Small, But Spunky
Create an inspiring and functional office when space is limited.
For nine years, Leon Rodriguez helped create exhibitions for the 58,000-square-foot J. Paul Getty Museum. When he started his own design consultancy at the beginning of 2008, he tackled a new assignment: turning a closet in his Los Angeles condo into an office.
Using stacked organizational bins, a Rakks shelving system and a space-saving iMac, Rodriguez created a work area that he says is meeting his needs. "Working with what you have and making the most of it is a good goal," he adds.
Whether you're running your business from a home office or another limited space, your work environment can affect your productivity. The U.S. Workplace Survey by international design, planning and consulting firm Gensler found that in 2006, 21 percent of employees surveyed believed they could increase productivity if they had a better-designed work area. Only 50 percent said their workplace design "encourages innovation and creativity."
A Reflection of Your Brand
Celebrity home designer Mark Brunetz, who has beautified nearly 100 home offices on Style Channel's Clean House, says the first step is to determine how you want to feel in the space and what you want it to say about your company. While most people focus only on practicality, Brunetz recommends creating a space that looks more like a living area than an office.
For instance, try decorating with colors like blue and green and hints of red and orange instead of white and beige, which can lack energy. When shopping for furniture and accessories, try Ikea and similar stores rather than office supply chains. And use wall art, area rugs and pillows to inject color and personality without taking up valuable desk and floor space.
"If you have a creative business, what better way to showcase your creativity than with your office?" asks Alexandra Watkins, owner of Eat My Words, a naming firm in San Francisco. Watkins' 900-square-foot work space is so creative, in fact, that when clients from Del Monte walked into the space, they said they had to work with her. Among other things, the clients saw a diner-style booth functioning as a desk and conference room table, a pink refrigerator used as a bookcase, and a sizable collection of hot sauce bottles and floaty pens.
While the office provides plenty of visual interest that reflects Watkins' personality, it's also highly functional. The booth seats lift up for storage, and a custom credenza houses a printer, laptop, books, office supplies and paper. Watkins also had a less-than-3-foot-high closet turned into a storage cabinet with horizontal flat files. And she stores organizational bins wherever possible, including under a couch and behind curtain panels.
"I didn't want the space to look like an office while I was living there," she says. "But now that I'm not living there, I still don't want it to look like an office."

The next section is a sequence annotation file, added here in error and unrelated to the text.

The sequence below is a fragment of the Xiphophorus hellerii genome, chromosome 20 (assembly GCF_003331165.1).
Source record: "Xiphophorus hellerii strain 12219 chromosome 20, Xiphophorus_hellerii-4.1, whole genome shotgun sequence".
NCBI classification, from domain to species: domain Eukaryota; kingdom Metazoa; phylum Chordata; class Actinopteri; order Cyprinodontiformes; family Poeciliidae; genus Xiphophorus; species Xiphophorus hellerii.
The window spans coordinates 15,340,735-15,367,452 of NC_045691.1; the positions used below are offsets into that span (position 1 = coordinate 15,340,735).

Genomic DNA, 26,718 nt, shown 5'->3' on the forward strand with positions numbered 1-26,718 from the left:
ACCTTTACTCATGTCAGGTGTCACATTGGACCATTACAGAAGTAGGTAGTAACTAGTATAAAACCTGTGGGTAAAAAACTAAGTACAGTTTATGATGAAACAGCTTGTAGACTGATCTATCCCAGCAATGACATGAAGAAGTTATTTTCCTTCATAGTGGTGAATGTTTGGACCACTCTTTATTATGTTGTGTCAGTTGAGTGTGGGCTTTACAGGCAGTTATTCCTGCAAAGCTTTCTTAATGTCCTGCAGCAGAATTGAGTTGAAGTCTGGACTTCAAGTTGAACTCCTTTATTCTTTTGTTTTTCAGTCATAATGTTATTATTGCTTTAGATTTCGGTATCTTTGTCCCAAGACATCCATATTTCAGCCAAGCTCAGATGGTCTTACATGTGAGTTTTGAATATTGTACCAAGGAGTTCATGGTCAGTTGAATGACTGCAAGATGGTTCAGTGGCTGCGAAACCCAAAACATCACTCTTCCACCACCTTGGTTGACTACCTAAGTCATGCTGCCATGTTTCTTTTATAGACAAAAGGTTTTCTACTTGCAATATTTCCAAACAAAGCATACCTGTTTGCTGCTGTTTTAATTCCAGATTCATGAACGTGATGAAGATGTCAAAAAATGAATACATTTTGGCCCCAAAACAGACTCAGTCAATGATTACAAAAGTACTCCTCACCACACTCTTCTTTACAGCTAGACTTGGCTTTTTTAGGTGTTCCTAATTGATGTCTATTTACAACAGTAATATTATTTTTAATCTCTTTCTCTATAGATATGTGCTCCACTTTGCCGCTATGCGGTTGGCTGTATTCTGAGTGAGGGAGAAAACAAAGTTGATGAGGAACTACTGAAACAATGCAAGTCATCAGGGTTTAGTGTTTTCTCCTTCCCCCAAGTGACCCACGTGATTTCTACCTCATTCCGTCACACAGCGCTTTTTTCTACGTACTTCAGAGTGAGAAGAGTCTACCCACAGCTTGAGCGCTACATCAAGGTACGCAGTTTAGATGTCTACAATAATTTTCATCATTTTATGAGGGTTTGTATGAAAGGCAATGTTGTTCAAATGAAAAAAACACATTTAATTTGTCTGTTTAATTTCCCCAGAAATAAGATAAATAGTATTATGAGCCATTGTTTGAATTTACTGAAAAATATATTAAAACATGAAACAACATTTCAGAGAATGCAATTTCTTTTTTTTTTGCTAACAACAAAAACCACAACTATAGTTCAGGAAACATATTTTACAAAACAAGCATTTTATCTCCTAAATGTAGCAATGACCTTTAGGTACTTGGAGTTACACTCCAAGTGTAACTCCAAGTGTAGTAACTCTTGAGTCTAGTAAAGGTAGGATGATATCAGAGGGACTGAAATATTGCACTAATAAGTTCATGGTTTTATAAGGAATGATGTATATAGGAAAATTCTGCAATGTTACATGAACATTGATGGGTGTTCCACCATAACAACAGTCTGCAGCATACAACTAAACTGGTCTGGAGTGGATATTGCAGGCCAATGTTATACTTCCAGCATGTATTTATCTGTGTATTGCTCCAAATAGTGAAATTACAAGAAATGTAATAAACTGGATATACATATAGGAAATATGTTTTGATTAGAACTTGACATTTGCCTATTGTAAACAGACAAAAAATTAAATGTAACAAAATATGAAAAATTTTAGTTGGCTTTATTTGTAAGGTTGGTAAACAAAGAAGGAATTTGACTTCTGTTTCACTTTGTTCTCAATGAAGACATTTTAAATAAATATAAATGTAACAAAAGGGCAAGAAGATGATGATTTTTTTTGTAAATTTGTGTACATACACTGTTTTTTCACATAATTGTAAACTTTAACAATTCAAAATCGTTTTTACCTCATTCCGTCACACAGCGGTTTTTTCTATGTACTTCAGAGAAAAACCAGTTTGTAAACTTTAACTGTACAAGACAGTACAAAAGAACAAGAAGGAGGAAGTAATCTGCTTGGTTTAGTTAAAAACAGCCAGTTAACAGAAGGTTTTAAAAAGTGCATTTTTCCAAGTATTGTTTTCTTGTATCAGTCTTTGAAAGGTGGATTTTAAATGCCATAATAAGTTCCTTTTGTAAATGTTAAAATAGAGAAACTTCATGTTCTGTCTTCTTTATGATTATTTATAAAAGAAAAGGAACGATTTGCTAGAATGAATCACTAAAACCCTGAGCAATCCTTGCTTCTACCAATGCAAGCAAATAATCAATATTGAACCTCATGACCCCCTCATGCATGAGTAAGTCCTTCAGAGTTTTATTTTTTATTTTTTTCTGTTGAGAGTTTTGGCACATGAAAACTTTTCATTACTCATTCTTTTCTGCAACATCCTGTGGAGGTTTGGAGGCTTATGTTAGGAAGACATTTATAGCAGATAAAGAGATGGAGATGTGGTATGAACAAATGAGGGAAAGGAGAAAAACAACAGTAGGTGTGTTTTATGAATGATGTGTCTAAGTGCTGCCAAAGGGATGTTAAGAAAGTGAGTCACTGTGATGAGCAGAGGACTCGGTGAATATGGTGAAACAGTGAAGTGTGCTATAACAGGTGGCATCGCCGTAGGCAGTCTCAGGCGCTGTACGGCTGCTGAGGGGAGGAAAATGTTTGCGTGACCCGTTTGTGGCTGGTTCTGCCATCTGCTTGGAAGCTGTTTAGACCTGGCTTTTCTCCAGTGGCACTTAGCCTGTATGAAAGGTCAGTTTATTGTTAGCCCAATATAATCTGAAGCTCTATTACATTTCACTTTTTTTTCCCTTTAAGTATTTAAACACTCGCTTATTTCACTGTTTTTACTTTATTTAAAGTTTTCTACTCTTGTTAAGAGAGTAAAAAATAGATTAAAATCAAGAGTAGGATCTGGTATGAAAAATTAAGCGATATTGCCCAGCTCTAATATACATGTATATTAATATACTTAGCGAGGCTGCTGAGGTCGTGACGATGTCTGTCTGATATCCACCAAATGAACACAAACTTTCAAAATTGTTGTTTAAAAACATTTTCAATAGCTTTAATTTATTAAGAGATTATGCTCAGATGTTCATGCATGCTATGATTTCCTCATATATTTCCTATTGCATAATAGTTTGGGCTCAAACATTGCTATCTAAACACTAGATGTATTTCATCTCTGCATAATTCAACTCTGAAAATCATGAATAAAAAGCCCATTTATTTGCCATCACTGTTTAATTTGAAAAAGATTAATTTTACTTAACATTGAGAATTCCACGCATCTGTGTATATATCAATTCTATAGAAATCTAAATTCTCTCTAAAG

When Jeff Cannon began laying out the 650-square-foot office space for his communications company, The Cannon Group, in Manhattan's Flatiron District, he also used "ideas from residential living rather than corporate boardrooms."
His goal was to create an environment that encouraged collaboration among the six employees that would be working there. To achieve that goal and to make the space feel larger, he chose work stations with low-slung walls. And instead of a conference room, he set up chairs around a coffee table.
"The more people talk and throw around ideas, the better," he says. "It's a collaborative, open design."
Despite a small office, Cannon projected the image of a large communications firm using technology. He now uses a VOiP system, networked printers and an extra storage computer.
Get It Together, People
Making the most of your space requires good planning. Once you know the feel and function of your office, Brunetz recommends sketching out the area. (Cannon used PowerPoint to design his office.) Then, before purchasing a piece of furniture, tape its dimensions on the floor to make sure it will fit.
When laying out your space, think vertically as well as horizontally. Brunetz recommends shelving systems--like Elfa from The Container Store--to maximize wall space. You can even attach your desk top to the wall using these systems, leaving room underneath for a printer and a trash can. Rodriguez says not having legs under his desk has made his closet-turned-office more functional.
Being organized is also key to making a small space work. "When you can't find a file or presentation for a client, you feel inept," says Dana Korey, owner of San Diego-based Away With Clutter. "But when you know where things are, you feel calm and in control." She recommends the following steps for establishing an organizational system:
1. Sort everything into categories, such as paper, computer equipment, DVDs, office supplies and books.
2. Decide what to keep, shred or donate.
3. Find the best way to contain the items. For instance, use interlocking containers in drawers so that you don't waste time looking for pens or paper clips.
4. Create zones. Put the things you use most often closest to you and store things that you don't use as frequently farther away from your main station. "Don't let an outlet dominate," Korey says. Bring in an electrician if you need an outlet closer to you.
5. Maintain the space. Your office should be set up so that it only takes five minutes a day to clean up. If everything has a designated folder, drawer or container, it will be easier to put away.
Having a smaller office might require a bit more creativity, but Cannon says sacrificing space for his Manhattan location is "1,000 percent worth it. If you get claustrophobic, you go walk around outside where there are great restaurants, transportation and shops."
Rodriguez has found another benefit: "It makes you not be wasteful. You think about what you really need."